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" in these honest mean habiliments; \ our purses shall be proud, our garments poor : \ for 'tis the mind that makes the body rich ; \ and as the sun breaks through the darkest clouds, \ so honour peereth in the meanest habit. \ What, is the jay more precious... "
Comicorum graecorum fragmenta - Seite 46
1840 - 275 Seiten
Vollansicht - Über dieses Buch

Shakespeare Studies, Band 29

Leeds Barroll - 2001 - 280 Seiten
...labors. Finally, Petruchio decides that they will proceed to her father's house in their old clothes: For 'tis the mind that makes the body rich, And as...darkest clouds, So honour peereth in the meanest habit. (166-68) In the light of his previous manipulations, Petruchio's proselytizing seems a yet another...
Eingeschränkte Leseprobe - Über dieses Buch

William Shakespeare: The Complete Works

William Shakespeare - 1989 - 1280 Seiten
...master. [Exeunt TAILOR and HABERDASHER. PETRUCHIO. Well, come, my Kate; we will unto your father's, Even ust weep. I took him for the plainest harmless creature...history of all her secret thoughts: So smooth he daub'd Becausc his feathers are more beautiful? Or is the adder better than the eel, Because his painted skin...
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"A Certain Text": Close Readings and Textual Studies on Shakespeare and ...

Thomas Clayton - 2002 - 205 Seiten
...She therefore no longer demurs when he says they will sojourn to Padua in "honest, mean habiliments": For 'tis the mind that makes the body rich, And as...darkest clouds, So honour peereth in the meanest habit. (168, 170-72) Petruccio piles on analogies, the point behind all of them being that appearances are...
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The Wisdom of Shakespeare

William Shakespeare - 2002 - 228 Seiten
...“What's ought, but as ‘tis valued?” Nothing comes amiss, so money comes withal. Grumio—TS I.ii Our purses shall be proud, our garments poor; For ‘tis the mind that makes the body rich. Petruchio-TS IViii Well, whiles I am a beggar, I will rail And say there is no sin but to be rich;...
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Civilization's Quotations: Life's Ideal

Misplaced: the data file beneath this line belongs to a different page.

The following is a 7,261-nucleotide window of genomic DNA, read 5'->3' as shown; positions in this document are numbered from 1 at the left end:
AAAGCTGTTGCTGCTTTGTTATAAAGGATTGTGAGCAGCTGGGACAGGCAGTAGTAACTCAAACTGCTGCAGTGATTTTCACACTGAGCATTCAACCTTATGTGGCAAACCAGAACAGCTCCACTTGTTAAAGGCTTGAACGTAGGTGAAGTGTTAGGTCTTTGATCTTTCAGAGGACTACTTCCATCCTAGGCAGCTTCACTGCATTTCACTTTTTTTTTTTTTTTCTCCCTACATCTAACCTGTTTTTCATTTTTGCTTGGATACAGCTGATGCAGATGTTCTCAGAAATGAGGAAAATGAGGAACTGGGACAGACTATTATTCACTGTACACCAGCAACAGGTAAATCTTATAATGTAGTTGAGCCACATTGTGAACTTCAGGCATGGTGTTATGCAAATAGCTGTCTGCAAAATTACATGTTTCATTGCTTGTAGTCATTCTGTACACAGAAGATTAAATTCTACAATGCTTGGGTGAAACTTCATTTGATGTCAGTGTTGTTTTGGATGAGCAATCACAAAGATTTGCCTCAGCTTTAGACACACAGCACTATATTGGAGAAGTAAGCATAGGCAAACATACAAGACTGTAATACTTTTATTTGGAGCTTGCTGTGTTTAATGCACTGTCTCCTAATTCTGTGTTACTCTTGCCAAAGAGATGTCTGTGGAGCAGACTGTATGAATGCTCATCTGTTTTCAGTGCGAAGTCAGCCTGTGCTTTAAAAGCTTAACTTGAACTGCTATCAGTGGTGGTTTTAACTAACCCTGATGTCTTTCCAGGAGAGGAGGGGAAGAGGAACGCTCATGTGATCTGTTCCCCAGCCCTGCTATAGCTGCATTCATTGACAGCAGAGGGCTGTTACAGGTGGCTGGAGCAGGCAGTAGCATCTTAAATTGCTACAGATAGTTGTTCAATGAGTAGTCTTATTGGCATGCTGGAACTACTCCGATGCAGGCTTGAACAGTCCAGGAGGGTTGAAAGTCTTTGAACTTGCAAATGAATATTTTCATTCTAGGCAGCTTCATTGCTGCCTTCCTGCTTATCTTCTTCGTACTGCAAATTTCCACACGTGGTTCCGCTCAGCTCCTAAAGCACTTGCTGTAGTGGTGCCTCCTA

Richard Alan Krieger - 2007 - 344 Seiten
...greatest minds are capable of the greatest vices as well as of the greatest virtues." — Rene Descartes "Our purses shall be proud, our garments poor: for 'tis the mind that makes the body rich." — Shakespeare "Great minds discuss ideas, average minds discuss events, small minds discuss people."...
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Civilization's Quotations: Life's Ideal

Richard Alan Krieger - 2007 - 344 Seiten
...greatest minds are capable of the greatest vices as well as of the greatest virtues." — Rene Descartes "Our purses shall be proud, our garments poor: for 'tis the mind that makes the body rich." — Shakespeare "Great minds discuss ideas, average minds discuss events, small minds discuss people."...
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Civilization's Quotations: Life's Ideal

Richard Alan Krieger - 2007 - 344 Seiten
...greatest minds are capable of the greatest vices as well as of the greatest virtues." — Rene Descartes "Our purses shall be proud, our garments poor: for 'tis the mind that makes the body rich." — Shakespeare "Great minds discuss ideas, average minds discuss events, small minds discuss people."...
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Taming of the Shrew

Lindsay Price - 2002 - 38 Seiten
...words: The TAILOR exits in a huff. PETRUCHIO: Well, come, my Kate; we will unto your father's Even in these honest mean habiliments: Our purses shall be proud, our garments poor; Let's see; I think 'tis now some seven o'clock, And well we may come there by dinner-time. HABERDASHER:...
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The Taming of the Shrew

William Shakespeare - 2002 - 258 Seiten
...commend me to thy master. Exit Tailor PETRUCIIIO \VelI, come, my Kate, w'e will unto your father's Even in these honest mean habiliments. Our purses shall be proud, our garments poor, i6ç For ‘tis the mind that makes the body rich, And as the sun breaks through the darkest clouds,...
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Studying Shakespeare: A Guide to the Plays

Laurie Maguire - 2003 - 260 Seiten
...motif restated in the next act when he insists that they travel to her father's house in old clothes: For 'tis the mind that makes the body rich; And as the sun breaks through the darkest clouds, So honor peereth in the meanest habit. What, is the jay more precious than the lark, Because his feathers...
Eingeschränkte Leseprobe - Über dieses Buch




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